Bills that are reported out of committee face one last obstacle before making it to the floor for debate and a vote: the calendar. Both the House and the Senate have specific calendars to determine the order in which bills are taken up by the entire chamber. In the House there are four different calendars, depending on the type of legislation:
The Union Calendar is reserved for bills that either raise or spend money.
The House Calendar is reserved for important public bills that do not deal with money.
The Private Calendar (or Consent Calendar) is reserved for noncontroversial items. (Here the formal rules are dispensed with so that items can be passed quickly.)
The Corrections Calendar is reserved for repealing frivolous or outdated laws and regulations that are still on the books.
House Republicans created the Corrections Calendar six months after taking control of the chamber in 1995. The Speaker of the House alone determines which bills are placed on the Corrections Calendar, although the bill must have been favorably reported from a committee first. Bills on the Corrections Calendar must receive a three-fifths majority (261 votes) to become law.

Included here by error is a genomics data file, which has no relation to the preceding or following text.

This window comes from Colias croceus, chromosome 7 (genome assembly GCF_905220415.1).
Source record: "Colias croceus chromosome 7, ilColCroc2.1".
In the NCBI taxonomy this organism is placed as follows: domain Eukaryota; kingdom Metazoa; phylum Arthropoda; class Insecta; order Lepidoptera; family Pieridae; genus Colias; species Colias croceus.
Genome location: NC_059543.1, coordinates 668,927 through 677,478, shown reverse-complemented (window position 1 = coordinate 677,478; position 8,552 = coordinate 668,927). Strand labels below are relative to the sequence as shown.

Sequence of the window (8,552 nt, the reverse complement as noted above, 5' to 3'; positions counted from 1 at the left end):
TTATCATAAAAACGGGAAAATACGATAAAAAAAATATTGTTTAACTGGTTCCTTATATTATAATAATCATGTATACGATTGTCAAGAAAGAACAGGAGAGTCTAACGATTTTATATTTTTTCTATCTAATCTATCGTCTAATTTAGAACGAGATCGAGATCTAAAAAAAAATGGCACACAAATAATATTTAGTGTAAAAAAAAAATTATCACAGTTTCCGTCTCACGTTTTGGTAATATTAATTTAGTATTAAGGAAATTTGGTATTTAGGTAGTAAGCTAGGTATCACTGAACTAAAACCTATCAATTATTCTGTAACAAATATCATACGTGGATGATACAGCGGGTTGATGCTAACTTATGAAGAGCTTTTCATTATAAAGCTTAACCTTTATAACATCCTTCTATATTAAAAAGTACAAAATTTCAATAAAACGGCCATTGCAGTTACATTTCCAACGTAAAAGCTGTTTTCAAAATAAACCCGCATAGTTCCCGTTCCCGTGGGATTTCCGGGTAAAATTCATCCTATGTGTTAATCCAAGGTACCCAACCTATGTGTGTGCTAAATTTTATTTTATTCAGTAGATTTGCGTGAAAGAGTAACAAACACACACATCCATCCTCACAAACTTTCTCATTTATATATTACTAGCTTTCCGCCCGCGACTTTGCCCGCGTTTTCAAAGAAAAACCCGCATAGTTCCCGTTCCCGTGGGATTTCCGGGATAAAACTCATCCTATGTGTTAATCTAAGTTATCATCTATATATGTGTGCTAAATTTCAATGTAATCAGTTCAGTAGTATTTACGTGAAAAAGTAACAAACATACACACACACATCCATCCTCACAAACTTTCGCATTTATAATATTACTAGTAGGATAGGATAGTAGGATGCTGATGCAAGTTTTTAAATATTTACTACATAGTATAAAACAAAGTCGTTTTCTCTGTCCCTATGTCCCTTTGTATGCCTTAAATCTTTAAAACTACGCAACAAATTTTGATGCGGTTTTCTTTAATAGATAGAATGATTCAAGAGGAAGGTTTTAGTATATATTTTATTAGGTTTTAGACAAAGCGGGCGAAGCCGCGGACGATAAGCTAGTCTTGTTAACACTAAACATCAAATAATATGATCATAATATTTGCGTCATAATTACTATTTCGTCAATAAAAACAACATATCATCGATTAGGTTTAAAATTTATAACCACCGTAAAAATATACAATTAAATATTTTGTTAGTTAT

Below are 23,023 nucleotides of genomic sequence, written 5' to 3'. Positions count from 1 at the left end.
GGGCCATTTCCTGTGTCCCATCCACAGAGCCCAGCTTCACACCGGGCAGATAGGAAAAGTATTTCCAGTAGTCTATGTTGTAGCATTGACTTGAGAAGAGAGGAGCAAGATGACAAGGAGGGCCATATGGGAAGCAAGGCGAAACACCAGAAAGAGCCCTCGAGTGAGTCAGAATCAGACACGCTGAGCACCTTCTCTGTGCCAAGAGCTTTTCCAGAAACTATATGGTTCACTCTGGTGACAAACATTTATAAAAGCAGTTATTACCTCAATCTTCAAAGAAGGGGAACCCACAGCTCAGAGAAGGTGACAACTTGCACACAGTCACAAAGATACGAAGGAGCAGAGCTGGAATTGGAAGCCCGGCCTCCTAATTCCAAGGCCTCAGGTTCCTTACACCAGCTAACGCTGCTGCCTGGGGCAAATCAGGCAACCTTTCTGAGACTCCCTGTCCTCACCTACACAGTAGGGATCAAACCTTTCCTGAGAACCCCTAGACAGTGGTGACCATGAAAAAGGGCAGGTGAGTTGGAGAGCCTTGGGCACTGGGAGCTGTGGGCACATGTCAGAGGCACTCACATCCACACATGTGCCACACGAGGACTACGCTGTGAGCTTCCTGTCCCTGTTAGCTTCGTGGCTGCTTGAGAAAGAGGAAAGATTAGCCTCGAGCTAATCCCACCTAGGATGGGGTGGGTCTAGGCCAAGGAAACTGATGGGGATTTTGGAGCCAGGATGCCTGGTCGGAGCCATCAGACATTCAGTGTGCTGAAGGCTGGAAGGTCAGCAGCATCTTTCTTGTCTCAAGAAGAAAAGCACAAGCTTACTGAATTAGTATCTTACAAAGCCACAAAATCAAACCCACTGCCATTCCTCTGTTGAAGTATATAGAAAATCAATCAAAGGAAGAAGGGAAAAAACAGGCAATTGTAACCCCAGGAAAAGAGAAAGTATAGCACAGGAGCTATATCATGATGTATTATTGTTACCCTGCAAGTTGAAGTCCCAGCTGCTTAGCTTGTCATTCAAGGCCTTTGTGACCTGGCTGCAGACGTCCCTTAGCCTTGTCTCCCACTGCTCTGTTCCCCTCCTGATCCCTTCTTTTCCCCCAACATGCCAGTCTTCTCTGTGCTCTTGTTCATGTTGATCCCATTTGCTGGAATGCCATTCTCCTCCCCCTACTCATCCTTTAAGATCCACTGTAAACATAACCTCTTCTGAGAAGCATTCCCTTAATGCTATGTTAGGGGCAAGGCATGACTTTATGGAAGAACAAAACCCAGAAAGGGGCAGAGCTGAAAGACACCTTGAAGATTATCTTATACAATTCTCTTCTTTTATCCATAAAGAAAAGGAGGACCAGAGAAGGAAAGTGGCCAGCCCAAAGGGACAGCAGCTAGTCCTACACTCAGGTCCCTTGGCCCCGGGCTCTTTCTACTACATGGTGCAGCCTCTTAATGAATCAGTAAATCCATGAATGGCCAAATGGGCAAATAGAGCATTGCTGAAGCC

The Senate has only two calendars:
The Executive Calendar is used to schedule confirmation proceedings for treaties and executive branch nominations.
The Legislative Calendar is used to schedule all other matters, such as bills and resolutions. Its largest section is called General Orders.
In the House, the Rules Committee controls the calendar; in the Senate, the majority and minority leaders set the schedule together.